Tal Adler, photographer, artist, teacher and social-political activist, started the “Unrecognized” project in 2003 following reports of Bedouin fields in the Negev which had been sprayed with a toxic substance from the air, by the state. Adler met with individuals, groups, organizations and representatives of the various unrecognized villages. The result is a traveling exhibition of around 35 stories and photographs, one from each unrecognized village. The exhibition is used as a platform for events, lectures and meetings about the unrecognized villages and a chance to get to know their stories and special circumstances.
The January events
On Thursday January 4, at 20:30
we’ll screen the film by Ronen Amar
Producer Osnat Trabelsi
Documentary, 60 min
Hebrew, Eglish Translation
“If there was a moment in my life when I knew what I want of myself, it seems I had missed it. I want to leave my mark in the history books and at the same time I like to sleep and idle. Now I can’t mull over this anymore, the options are in front of me and I have to choose. To learn from my rich uncle and try to devour life like he does, or is it better to get out of the race after money and power and let others to conquer the world.”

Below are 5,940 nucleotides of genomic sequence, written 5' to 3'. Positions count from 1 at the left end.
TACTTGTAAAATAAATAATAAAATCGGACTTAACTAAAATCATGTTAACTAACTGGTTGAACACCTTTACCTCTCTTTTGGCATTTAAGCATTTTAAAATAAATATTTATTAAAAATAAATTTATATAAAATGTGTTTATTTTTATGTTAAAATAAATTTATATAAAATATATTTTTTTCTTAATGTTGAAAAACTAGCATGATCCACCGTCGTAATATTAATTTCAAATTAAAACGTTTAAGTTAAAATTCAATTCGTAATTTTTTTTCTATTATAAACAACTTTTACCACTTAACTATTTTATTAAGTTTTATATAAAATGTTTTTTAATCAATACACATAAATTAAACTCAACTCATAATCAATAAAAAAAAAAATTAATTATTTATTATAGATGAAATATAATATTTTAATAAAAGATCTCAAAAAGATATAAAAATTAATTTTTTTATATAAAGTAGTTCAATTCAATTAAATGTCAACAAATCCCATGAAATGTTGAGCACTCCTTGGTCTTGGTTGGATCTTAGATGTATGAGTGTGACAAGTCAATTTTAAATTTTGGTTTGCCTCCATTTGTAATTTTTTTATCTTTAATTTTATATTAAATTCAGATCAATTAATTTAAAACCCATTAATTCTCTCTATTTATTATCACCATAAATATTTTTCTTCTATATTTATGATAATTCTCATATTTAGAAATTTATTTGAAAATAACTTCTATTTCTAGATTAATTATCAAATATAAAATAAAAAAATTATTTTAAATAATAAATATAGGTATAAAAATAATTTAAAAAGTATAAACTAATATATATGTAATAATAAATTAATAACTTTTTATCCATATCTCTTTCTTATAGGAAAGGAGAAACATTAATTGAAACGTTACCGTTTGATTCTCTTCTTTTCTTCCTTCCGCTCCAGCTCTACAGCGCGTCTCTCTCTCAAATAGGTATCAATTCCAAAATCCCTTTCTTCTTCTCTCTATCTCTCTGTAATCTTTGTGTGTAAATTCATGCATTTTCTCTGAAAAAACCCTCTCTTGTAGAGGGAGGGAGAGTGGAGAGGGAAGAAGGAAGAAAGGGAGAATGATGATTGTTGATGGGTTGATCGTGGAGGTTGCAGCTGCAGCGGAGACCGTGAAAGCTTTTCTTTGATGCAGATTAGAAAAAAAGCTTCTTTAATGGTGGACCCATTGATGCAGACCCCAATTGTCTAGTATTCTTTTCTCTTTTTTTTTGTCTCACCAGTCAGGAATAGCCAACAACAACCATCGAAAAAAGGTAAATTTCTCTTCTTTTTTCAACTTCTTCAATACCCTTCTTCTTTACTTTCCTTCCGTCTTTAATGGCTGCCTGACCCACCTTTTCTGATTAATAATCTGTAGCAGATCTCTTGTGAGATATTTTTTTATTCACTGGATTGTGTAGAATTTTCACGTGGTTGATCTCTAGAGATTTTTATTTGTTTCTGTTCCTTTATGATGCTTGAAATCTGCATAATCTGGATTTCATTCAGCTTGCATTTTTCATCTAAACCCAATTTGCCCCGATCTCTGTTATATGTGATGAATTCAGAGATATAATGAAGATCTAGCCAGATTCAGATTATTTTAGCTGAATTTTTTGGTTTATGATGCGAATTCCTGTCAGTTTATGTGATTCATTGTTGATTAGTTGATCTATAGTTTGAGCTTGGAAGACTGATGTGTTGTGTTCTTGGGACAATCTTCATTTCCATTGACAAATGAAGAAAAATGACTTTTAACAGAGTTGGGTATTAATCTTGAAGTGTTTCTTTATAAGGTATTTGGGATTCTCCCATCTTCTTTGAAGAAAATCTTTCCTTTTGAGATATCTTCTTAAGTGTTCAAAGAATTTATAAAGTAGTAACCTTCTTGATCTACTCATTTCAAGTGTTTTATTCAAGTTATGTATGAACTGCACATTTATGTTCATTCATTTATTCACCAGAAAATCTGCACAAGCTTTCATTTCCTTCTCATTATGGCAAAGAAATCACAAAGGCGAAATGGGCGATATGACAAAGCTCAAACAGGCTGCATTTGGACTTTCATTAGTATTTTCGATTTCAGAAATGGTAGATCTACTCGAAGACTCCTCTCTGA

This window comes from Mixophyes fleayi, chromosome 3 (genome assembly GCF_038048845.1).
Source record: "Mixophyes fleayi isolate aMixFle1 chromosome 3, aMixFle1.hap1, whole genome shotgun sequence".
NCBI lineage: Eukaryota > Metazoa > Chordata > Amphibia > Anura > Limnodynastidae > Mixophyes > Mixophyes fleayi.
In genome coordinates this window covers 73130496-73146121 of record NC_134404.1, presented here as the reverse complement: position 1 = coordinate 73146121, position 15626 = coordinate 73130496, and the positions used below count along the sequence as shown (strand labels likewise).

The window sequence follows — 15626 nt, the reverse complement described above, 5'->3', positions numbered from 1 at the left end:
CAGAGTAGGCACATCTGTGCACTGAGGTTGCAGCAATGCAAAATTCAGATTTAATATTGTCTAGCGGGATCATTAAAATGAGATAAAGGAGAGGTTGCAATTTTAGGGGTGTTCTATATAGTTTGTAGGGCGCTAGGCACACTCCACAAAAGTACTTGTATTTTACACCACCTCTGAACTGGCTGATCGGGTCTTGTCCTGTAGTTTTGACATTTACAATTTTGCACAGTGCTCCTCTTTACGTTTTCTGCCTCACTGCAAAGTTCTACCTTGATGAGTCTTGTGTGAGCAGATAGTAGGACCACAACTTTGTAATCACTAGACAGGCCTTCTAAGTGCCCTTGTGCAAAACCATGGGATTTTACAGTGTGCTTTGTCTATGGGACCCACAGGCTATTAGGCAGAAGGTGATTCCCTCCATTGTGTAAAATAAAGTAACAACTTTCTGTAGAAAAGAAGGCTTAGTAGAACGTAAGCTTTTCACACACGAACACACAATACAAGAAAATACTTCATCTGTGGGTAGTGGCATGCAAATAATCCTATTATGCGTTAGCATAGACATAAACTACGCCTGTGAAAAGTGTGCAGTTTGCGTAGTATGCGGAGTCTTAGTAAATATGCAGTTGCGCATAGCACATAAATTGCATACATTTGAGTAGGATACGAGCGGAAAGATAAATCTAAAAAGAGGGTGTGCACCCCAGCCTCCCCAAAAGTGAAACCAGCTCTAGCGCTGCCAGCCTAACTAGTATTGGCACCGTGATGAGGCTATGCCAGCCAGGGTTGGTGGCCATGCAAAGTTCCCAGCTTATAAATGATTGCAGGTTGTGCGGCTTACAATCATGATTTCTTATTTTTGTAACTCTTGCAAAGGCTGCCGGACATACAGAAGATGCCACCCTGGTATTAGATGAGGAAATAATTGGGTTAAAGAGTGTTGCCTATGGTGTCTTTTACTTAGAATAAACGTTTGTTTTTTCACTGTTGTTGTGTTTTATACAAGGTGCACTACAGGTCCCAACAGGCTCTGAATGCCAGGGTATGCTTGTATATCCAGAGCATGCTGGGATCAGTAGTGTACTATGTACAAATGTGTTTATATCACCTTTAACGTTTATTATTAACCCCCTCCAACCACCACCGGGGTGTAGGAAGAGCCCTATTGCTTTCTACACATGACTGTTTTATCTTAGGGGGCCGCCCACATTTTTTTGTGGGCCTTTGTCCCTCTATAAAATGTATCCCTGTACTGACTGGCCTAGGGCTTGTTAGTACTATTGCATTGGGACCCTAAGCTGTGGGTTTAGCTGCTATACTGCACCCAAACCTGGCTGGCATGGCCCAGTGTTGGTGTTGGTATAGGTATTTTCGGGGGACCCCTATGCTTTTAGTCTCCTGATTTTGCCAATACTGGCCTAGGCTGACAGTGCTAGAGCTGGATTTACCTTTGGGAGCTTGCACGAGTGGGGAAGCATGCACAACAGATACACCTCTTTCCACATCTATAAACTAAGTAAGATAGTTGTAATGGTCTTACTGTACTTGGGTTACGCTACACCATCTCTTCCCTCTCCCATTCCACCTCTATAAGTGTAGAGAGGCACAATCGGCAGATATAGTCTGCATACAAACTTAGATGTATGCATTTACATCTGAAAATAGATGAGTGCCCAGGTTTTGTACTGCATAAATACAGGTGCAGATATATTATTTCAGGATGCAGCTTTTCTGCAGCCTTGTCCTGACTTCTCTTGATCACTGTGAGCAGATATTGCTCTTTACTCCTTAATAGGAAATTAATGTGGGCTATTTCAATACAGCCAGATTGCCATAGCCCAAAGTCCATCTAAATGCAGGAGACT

The filmmaker Ronen Amar (winner of the first prize at Doc-Aviv festival for “My Family’s Pizza”) follows two totally different characters, both residents of the southern town Netivot which he is originally from.. Amar follows his cousin Eyal Mesika – a succesful building contractor who has decided to run for mayor’s office and change the reality of the town, and his friend Koko Sha’harabani – who has chosen to “withdraw from the race” and search for himself. As the local elections approach, both of Amar’s heros now both face a crossroad in their lives. Both are desperately looking for the right path and both are subject to dilemmas which will ultimately force them to assume responsibility for their destiny.
On Tuesday January 2, at 20:30
we’ll screen the film by Shosh Israeli
A group of orphan children in Kenya exposed for the first time in their life to the making of art.
The movie is in between the complete lack of knowledge and the craving for the art making, through the exposure to different kinds of tools during a few weeks of work.